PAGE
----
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Is there still an added-worker effect?

Author

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  • Chinhui Juhn
  • Simon M. Potter

Abstract

Using matched March Current Population Surveys, we examine labor market transitions of husbands and wives. We find that the “added-worker effect”—the greater propensity of nonparticipating wives to enter the labor force when their husbands exit employment—is still important among a subset of couples, but that the overall value of marriage as a risk-sharing arrangement has diminished because of the greater positive co-movement of employment within couples. While positive assortative matching on education did increase over time, this shift in the composition of couple types alone cannot account for the increased positive correlation.>

Suggested Citation

  • Chinhui Juhn & Simon M. Potter, 2007. "Is there still an added-worker effect?," Staff Reports 310, Federal Reserve Bank of New York.
  • Handle: RePEc:fip:fednsr:310
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    Citations

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    Cited by:

    1. Elsby, Michael W.L. & Hobijn, Bart & Şahin, Ayşegül, 2015. "On the importance of the participation margin for labor market fluctuations," Journal of Monetary Economics, Elsevier, vol. 72(C), pages 64-82.
    2. Doepke, M. & Tertilt, M., 2016. "Families in Macroeconomics," Handbook of Macroeconomics, Elsevier.
    3. Gunseli Berik & Ebru Kongar, 2012. "Time Use of Mothers and Fathers in Hard Times: The US Recession of 2007-09," Economics Working Paper Archive wp_726, Levy Economics Institute.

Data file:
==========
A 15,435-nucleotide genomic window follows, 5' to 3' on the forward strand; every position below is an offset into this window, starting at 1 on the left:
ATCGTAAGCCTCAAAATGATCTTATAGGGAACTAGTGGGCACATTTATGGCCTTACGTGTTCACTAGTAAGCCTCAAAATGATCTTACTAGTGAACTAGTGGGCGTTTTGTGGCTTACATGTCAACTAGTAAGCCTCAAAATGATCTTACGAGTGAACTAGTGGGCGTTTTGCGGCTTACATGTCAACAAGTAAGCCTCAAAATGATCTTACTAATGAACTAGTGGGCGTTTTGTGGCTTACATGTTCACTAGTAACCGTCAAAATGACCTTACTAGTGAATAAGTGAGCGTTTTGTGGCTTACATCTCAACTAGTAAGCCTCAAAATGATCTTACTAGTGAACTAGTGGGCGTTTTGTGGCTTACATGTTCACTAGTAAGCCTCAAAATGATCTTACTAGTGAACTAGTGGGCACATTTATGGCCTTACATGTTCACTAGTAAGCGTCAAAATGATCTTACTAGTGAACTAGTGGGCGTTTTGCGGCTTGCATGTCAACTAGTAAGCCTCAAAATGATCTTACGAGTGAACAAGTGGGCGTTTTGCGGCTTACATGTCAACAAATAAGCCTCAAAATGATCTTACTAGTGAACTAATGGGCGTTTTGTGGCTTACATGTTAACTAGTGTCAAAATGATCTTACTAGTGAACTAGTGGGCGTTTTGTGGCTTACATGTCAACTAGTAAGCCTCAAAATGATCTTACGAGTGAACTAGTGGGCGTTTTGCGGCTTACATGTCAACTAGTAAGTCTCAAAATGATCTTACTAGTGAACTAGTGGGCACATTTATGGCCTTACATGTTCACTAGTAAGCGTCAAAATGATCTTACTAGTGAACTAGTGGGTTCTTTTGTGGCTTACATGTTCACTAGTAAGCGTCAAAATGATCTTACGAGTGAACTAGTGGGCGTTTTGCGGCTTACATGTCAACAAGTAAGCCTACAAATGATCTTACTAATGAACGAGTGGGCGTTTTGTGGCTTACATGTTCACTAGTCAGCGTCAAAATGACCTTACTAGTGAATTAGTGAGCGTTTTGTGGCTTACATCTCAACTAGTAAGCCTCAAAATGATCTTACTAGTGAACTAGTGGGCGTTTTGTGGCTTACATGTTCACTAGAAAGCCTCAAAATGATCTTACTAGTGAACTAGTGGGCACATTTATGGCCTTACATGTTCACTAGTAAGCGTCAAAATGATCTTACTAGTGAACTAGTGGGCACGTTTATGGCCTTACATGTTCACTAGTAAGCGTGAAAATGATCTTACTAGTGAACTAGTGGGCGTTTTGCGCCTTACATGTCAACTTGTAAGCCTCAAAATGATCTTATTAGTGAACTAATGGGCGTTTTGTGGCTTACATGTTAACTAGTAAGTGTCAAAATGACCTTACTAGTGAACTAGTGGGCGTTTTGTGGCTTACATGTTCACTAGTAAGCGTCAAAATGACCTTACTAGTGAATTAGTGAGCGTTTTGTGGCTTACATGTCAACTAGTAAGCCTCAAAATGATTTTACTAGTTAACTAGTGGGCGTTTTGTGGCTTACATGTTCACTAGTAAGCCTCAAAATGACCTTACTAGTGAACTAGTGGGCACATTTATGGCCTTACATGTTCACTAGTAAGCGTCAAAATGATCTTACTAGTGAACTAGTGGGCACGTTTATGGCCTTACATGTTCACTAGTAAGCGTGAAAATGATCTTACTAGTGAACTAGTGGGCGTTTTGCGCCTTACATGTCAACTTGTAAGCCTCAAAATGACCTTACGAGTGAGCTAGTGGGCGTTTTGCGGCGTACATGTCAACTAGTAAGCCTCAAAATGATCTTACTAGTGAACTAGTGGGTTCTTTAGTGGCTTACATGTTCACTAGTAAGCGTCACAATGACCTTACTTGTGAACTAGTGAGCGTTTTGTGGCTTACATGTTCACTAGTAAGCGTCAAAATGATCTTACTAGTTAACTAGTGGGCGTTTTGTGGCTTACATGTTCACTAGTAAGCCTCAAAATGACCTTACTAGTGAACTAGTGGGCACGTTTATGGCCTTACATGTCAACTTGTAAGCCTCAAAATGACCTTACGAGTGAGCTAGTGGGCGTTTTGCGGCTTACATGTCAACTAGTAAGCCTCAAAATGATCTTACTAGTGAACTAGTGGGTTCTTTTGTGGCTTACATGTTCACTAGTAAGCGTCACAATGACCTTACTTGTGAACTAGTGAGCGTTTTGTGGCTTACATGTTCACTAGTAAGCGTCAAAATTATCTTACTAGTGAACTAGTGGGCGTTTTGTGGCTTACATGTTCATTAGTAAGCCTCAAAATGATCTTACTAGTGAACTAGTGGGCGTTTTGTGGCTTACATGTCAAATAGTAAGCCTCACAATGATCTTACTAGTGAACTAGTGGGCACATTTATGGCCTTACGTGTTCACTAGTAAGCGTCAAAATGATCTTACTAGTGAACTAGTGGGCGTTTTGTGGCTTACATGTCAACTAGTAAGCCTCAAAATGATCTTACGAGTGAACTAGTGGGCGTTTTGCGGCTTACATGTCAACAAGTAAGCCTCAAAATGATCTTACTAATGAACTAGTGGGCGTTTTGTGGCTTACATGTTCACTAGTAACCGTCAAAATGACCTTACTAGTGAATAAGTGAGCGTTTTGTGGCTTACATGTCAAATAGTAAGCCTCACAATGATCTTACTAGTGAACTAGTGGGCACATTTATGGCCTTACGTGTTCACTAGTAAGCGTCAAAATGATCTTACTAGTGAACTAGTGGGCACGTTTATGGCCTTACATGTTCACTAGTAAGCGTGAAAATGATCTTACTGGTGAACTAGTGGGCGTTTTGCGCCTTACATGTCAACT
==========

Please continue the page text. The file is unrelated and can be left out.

4. Julio J. Guzman, 2016. "Social protection during recessions: evidence from Chile," Journal of Economic Policy Reform, Taylor & Francis Journals, vol. 19(4), pages 348-368, October.
    5. Razzu, Giovanni & Singleton, Carl, 2016. "Gender and the business cycle: An analysis of labour markets in the US and UK," Journal of Macroeconomics, Elsevier, vol. 47(PB), pages 131-146.
    6. Gregory Verdugo & Guilllaume Allègre, 2017. "Labour force participation and job polarization : evidence from Europe during the Great Recession," Documents de Travail de l'OFCE 2017-16, Observatoire Francais des Conjonctures Economiques (OFCE).
    7. Regis Barnichon & Andrew Figura, 2016. "Declining Desire to Work and Downward Trends in Unemployment and Participation," NBER Macroeconomics Annual, University of Chicago Press, vol. 30(1), pages 449-494.
    8. Sisi Zhang, 2014. "Wage shocks, household labor supply, and income instability," Journal of Population Economics, Springer;European Society for Population Economics, vol. 27(3), pages 767-796, July.
    9. Gunseli Berik & Ebru Kongar, 2011. "Time Use of Mothers and Fathers in Hard Times and Better Times: The US Business Cycle of 2003-10," Economics Working Paper Archive wp_696, Levy Economics Institute.
    10. Sabarwal, Shwetlena & Sinha, Nistha & Buvinic, Mayra, 2011. "How Do Women Weather Economic Shocks? What We Know," World Bank - Economic Premise, The World Bank, issue 46, pages 1-6, January.
    11. G�nseli Berik & Ebru Kongar, 2011. "Time Use of Mothers and Fathers in Hard Times and Better Times: the U.S. Business Cycle of 2003-2010," Working Paper Series, Department of Economics, University of Utah 2011_16, University of Utah, Department of Economics.
    12. Giovanni Razzu & Carl Singleton, 2014. "Gender and the Business Cycle: A Stocks and Flows Analysis of US and UK Labour Market States," Economics & Management Discussion Papers em-dp2014-10, Henley Business School, Reading University.
    13. Inés Hardoy & Pål Schøne, 2014. "Displacement and household adaptation: insured by the spouse or the state?," Journal of Population Economics, Springer;European Society for Population Economics, vol. 27(3), pages 683-703, July.
    14. Sabarwal, Shwetlena & Sinha, Nistha & Buvinic, Mayra, 2010. "How do women weather economic shocks ? a review of the evidence," Policy Research Working Paper Series 5496, The World Bank.

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    Keywords

    Marriage ; Labor market ; Women - Employment ; Employment;

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